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Reversals of Fortune in Health and Wellness

Paper Session

Friday, Jan. 4, 2019 12:30 PM - 2:15 PM

Atlanta Marriott Marquis, L505
Hosted By: Cliometric Society
  • Chair: Peter Meyer, U.S. Bureau of Labor Statistics

How the Boll Weevil Left Southerners Richer, Taller, and Better Fed

Ethan Schmick
Washington & Jefferson College
Karen Clay
Carnegie Mellon University
Werner Troesken
University of Pittsburgh


This paper studies the effects of a large exogenous and sustained negative agricultural shock in the American South on long run outcomes for individuals in a setting that shares a number of features with developing countries. To estimate the effect of the shock, the paper draws on a linked sample of over 325,000 black and white men in the South and a difference-in-differences framework. The estimates show that the arrival of the boll weevil between 1915 and 1922 increased inequality in the long-run outcomes of white and black men. Relative to men of the same race born before the boll weevil's arrival, the boll weevil increased the wages of white men by 2.1\% and decreased the wages of black men by 2.6\%. Black men who were born after the boll weevil's arrival had 0.14 fewer years of education than black men born before its arrival. The boll weevil did not have any effect on education for white men or on migration out of state by men of either race. The channels through which the boll weevil affected outcomes differed across races.

Sexual Dimorphism in Stature as a Measure of Gender Inequality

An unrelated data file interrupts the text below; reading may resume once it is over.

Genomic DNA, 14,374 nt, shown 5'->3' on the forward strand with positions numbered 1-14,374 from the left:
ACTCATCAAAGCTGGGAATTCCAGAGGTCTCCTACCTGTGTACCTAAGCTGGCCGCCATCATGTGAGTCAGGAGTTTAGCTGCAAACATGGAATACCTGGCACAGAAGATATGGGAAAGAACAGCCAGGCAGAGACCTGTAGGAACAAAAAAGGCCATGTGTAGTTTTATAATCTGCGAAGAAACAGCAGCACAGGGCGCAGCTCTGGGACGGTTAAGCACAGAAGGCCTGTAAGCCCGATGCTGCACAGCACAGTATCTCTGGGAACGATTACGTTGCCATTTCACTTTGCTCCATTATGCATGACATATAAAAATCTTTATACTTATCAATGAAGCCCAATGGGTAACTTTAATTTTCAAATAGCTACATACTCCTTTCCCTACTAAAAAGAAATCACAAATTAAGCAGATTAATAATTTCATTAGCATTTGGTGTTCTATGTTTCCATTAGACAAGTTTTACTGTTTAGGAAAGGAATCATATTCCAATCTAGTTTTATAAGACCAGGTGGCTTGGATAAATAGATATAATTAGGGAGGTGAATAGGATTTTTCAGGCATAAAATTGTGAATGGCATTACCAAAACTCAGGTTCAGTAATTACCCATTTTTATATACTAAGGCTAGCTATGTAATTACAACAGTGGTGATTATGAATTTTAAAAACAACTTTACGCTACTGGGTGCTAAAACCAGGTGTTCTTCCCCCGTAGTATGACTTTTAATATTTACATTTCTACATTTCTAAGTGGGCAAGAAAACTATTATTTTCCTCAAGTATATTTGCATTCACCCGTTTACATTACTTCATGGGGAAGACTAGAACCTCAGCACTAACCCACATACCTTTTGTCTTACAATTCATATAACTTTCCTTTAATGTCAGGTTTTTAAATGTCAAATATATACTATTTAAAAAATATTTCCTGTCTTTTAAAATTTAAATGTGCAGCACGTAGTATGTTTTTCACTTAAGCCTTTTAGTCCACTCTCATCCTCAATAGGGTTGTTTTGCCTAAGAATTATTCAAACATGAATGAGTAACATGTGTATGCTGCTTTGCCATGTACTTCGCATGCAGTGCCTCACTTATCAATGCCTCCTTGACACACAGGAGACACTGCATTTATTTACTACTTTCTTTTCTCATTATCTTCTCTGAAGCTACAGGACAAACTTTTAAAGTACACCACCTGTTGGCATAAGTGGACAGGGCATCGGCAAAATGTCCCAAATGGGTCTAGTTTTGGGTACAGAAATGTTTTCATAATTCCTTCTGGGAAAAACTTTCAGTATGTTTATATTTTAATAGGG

Richard Steckel
Ohio State University


Many human biologists argue that males and females have contrasting responses to deprivation during the period of human growth and development. Specifically, females are more resistant than males to adverse conditions, i.e. their physical growth is less likely to falter, or to falter less, if net nutritional conditions deteriorate. Conversely, the growth of males is more likely than that of females to respond vigorously to improving conditions (assuming conditions were less than ideal initially). Therefore the ratio of male to female stature is potentially a useful indicator of the way that nutritional resources were allocated across the sexes within a population or society. This paper measures this sex-specific sensitivity and develops procedures for applying the results to assessing the degree of gender inequality in the allocation of nutritional resources.

Segregation and the initial provision of water in the United States

Brian Beach
College of William and Mary
John Parman
College of William and Mary
Martin Saavedra
Oberlin College


We examine the extent to which segregation shaped the initial provision of water in the United States. We develop a theoretical model to illustrate how segregation affects the extensiveness of water systems. Data from over 1700 cities and towns match the key empirical predictions of our model: waterworks were built earlier in larger and more segregated cities as well as cities with smaller black shares. In the context of our model, these results are consistent with blacks in segregated cities being excluded from water provision. Analysis of health outcomes further supports this interpretation. Segregated cities experienced smaller health improvements following the construction of a waterworks and were much slower to eliminate waterborne diseases. This suggests that, by facilitating the exclusion of black households, segregation also served to undermine the city's ability to eliminate waterborne diseases for all residents.
Vellore Arthi
University of California-Irvine
Ariell Zimran
Vanderbilt University
Jonathan Chapman
New York University
JEL Classifications
  • N3 - Labor and Consumers, Demography, Education, Health, Welfare, Income, Wealth, Religion, and Philanthropy
  • N5 - Agriculture, Natural Resources, Environment, and Extractive Industries